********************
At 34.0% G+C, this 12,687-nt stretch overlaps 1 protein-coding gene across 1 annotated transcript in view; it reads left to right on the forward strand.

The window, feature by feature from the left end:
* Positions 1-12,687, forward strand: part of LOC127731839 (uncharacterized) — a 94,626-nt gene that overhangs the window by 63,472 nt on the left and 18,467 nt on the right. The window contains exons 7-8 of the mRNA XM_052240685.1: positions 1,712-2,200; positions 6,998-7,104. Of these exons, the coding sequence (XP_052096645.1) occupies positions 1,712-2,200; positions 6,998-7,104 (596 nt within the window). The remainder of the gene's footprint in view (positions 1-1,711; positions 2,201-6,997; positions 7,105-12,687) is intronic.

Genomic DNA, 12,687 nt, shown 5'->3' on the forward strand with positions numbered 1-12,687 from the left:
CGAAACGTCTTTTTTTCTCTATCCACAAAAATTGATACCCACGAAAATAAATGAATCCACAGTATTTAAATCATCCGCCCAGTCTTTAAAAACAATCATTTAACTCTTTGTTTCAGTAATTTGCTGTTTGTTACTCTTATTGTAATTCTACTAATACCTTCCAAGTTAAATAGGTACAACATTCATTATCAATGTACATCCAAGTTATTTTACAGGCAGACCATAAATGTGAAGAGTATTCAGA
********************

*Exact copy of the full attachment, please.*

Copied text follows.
At 34.0% G+C, this 12,687-nt stretch overlaps 1 protein-coding gene across 1 annotated transcript in view; it reads left to right on the forward strand.

The window, feature by feature from the left end:
* Positions 1-12,687, forward strand: part of LOC127731839 (uncharacterized) — a 94,626-nt gene that overhangs the window by 63,472 nt on the left and 18,467 nt on the right. The window contains exons 7-8 of the mRNA XM_052240685.1: positions 1,712-2,200; positions 6,998-7,104. Of these exons, the coding sequence (XP_052096645.1) occupies positions 1,712-2,200; positions 6,998-7,104 (596 nt within the window). The remainder of the gene's footprint in view (positions 1-1,711; positions 2,201-6,997; positions 7,105-12,687) is intronic.

Genomic DNA, 12,687 nt, shown 5'->3' on the forward strand with positions numbered 1-12,687 from the left:
CGAAACGTCTTTTTTTCTCTATCCACAAAAATTGATACCCACGAAAATAAATGAATCCACAGTATTTAAATCATCCGCCCAGTCTTTAAAAACAATCATTTAACTCTTTGTTTCAGTAATTTGCTGTTTGTTACTCTTATTGTAATTCTACTAATACCTTCCAAGTTAAATAGGTACAACATTCATTATCAATGTACATCCAAGTTATTTTACAGGCAGACCATAAATGTGAAGAGTATTCAGA